One plus one is more than two
Global risks, such as the failure to mitigate climate change and the failure of climate-change adaptation, are systemic and cannot be dealt with using traditional risk analysis methods due to their complexity and deep interconnectedness.
This calls for a different approach: one which takes multiple individual perspectives into consideration to build a broader, shared and cooperative knowledge base. It calls for organisational resilience.
Setting the scene
Every year, the World Economic Forum publishes an insight report where it evaluates both short-term and long-term risks. The report examines global events and conditions that can negatively impact global GDP, population, or natural resources. In the most recent January 2023 publication, five environmental risks topped the severity list of global, long-term risks:
Global risks are complex and deeply interconnected systemic risks because the overall impact of one risk exceeds the sum of each individual risk. This means that it is not just understanding the individual risks themselves that matters, it is also understanding the holistic view and how, for instance, socioeconomic risks relate to the supply and demand of natural resources.
Since systemic risks are so interconnected, they cannot be dealt with by using traditional risk-analysis methods as they were not designed to deal with such uncertainties and unknowns. Systemic risks call for a different way to be dealt with – one such way could be systemic resilience.
Developing resilience to manage risks
How can organisations build resilience and deal with systemic risks? We posed this question to Mikael Seppälä, co-founder of Systems Change Finland and Project Manager at Laurea University of Applied Sciences, who currently researches systemic innovation management and ecosystems. His interests are also focused on developing practical solutions to complexity and systems thinking.
To start off with, Mikael Seppälä views systemic resilience as a concept related to how organisations adapt to shocks and disorder in their business environment and is based on the idea that organisations and individuals are part of a larger, broader network. Systemic resilience is then built when organisations and individuals interact with each other, and exchange information to strengthen network connections. Seppälä refers to a study conducted by two US Army researchers – Igor Linkov and Benjamin Trump – wherein systemic resilience was defined as the ability of organisations and individuals to recover and adapt after a risk materialises.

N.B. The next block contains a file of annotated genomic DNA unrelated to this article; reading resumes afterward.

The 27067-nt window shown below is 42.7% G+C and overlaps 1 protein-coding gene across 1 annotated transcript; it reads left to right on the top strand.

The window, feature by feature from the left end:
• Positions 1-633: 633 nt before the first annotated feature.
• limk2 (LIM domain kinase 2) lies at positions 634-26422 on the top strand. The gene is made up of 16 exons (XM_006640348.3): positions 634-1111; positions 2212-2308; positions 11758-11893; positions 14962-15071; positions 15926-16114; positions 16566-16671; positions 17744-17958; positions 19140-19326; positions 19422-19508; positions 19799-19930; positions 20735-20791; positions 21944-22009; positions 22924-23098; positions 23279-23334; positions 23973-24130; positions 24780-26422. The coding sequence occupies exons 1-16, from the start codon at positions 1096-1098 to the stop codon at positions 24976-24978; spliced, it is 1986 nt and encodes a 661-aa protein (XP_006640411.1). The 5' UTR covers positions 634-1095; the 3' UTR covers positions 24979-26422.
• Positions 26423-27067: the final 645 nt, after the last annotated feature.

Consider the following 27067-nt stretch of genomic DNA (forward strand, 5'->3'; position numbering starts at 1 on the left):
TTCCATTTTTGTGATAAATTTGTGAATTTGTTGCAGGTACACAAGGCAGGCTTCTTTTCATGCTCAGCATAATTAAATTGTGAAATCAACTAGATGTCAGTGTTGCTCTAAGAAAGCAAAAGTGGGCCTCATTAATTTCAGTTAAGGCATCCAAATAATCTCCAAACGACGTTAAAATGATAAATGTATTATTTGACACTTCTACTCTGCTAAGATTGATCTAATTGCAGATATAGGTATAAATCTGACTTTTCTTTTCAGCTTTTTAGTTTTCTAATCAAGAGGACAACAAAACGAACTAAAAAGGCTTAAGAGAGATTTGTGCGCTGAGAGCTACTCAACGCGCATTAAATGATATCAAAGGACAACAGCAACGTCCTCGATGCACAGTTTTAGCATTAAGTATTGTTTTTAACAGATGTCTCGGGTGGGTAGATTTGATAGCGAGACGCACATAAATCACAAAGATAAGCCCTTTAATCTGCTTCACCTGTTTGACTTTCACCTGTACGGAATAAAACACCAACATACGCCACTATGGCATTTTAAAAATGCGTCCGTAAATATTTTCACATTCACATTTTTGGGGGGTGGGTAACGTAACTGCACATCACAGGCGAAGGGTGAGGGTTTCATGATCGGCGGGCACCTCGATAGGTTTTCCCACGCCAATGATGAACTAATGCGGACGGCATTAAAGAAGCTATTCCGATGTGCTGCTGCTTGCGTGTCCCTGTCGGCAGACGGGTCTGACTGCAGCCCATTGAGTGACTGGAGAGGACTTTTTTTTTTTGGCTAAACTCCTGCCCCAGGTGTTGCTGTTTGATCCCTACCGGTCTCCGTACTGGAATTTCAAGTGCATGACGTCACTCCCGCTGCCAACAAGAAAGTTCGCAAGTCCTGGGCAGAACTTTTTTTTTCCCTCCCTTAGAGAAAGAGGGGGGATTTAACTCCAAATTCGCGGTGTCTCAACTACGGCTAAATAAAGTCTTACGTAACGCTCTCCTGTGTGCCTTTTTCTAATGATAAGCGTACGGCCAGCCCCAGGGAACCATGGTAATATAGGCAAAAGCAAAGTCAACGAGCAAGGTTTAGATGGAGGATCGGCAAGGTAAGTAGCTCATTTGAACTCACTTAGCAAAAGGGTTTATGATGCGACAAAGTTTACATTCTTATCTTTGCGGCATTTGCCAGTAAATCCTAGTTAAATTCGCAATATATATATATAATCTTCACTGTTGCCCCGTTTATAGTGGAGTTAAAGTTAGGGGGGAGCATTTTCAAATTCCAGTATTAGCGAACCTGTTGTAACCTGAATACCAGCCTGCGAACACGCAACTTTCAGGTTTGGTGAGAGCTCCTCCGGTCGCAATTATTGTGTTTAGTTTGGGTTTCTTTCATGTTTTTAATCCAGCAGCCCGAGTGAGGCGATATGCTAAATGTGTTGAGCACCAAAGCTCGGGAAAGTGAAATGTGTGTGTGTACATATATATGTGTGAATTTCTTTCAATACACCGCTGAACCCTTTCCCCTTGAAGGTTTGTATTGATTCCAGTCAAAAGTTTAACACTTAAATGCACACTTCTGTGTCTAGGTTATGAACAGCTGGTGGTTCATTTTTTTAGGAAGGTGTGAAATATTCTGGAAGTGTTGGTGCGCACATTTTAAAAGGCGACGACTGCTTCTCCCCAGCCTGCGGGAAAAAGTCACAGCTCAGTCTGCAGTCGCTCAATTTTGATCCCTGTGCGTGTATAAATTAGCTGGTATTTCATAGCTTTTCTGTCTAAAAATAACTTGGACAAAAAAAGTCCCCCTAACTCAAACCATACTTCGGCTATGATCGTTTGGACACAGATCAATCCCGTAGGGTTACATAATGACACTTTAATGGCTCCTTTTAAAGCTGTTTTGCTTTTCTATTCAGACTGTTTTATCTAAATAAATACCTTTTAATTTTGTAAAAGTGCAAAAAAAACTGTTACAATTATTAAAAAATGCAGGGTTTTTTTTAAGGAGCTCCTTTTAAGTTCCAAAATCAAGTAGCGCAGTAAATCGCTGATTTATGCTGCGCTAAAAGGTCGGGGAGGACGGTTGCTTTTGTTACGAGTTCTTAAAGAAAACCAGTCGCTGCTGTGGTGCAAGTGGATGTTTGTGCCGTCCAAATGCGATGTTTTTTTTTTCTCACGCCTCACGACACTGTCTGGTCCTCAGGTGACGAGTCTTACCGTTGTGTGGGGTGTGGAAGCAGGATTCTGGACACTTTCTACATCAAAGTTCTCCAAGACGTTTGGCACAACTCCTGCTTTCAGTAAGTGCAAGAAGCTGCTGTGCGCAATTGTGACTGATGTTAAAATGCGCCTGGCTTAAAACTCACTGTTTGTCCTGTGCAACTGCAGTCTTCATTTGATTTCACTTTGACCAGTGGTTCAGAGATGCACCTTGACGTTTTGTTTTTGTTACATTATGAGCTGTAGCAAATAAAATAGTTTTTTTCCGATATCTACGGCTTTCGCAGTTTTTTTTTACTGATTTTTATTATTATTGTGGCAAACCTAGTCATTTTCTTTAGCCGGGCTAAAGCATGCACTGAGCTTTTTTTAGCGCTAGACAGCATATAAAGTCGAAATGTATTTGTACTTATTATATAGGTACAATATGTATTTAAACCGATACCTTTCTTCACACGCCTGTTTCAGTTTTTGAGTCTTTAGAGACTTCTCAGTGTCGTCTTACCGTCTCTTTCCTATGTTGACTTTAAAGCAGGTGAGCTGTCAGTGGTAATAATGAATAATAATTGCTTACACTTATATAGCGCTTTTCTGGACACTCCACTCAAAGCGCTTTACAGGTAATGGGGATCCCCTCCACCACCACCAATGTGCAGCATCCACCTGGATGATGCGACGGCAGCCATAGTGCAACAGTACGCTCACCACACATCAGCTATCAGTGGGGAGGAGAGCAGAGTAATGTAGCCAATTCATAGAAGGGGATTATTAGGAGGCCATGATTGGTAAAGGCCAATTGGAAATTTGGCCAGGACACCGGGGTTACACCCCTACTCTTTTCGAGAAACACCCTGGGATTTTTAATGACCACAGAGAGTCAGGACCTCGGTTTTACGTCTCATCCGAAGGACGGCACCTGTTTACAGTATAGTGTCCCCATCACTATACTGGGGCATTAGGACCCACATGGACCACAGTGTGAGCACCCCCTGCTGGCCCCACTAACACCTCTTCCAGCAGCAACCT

In this study, the researchers also formulated a framework to evaluate the readiness of resilience and to reveal development areas and innovations needed within organisations. Clearly, there are several definitions and viewpoints to what systemic resilience is, but we may all agree that it is a continuous process and one which requires flexibility.
For a global organisation with thousands of employees, offices in multiple countries and numerous business areas operating in a world full of global risks across industries with sustainability at the core of its strategy, Seppälä advised the following two points to improve resilience. This company could well be AFRY.
The first is obvious – one needs to understand their business environment and how networks can be utilised in risk situations. This cannot be done in a closed system where actions can be planned and risks managed beforehand because this approach would lead, at best, to a slow recovery in disruptive situations. It must, therefore, be done in an open system, where uncertainty is present and where one can increase flexibility through interactions within one’s network.
This means that situation analysis and cooperation are core to the process, Seppälä stresses. Social capital, interaction and shared situation analysis are valuable capital and while physical and digital tools are important, developing social practices is decisive.
In effect, a shift needs to take place from placing emphasis on individual expertise and knowledge to a broader, shared and cooperative knowledge base. However, for this to happen, trust, openness and interaction between employees and team members are essential.
Mikael Seppälä also says that the role of information and what one does with it becomes more important. Information storage is not enough and while tacit knowledge, something specialists gather on their professional career path, is still important, it is information synthesis and insights that becomes crucial, he emphasises. In effect, resilience is about sense-making where different viewpoints are combined to create a shared, common understanding. One plus one is more than two.
After the discussion with Mikael Seppälä, we reflected on our AFRY cross-continental teams as well as official (and occasionally unofficial) cross-divisional groups such as the Textile Tactics team which was set up in 2021. Initiatives like these give us reassurance that we are on track to be resilient and prepared for disruptions within our business, potentially even giving us a strategic advantage and the ability to capitalise on opportunities when our competitors are least prepared. The next step would be then to broaden our networks and include external parties and even clients. Join us in "Making Future".
As of June 2023, the Textile Tactics team was composed of 35 members, representing four business areas and perspectives from Finland, Sweden, Germany, Spain, Italy, Thailand as well as China.
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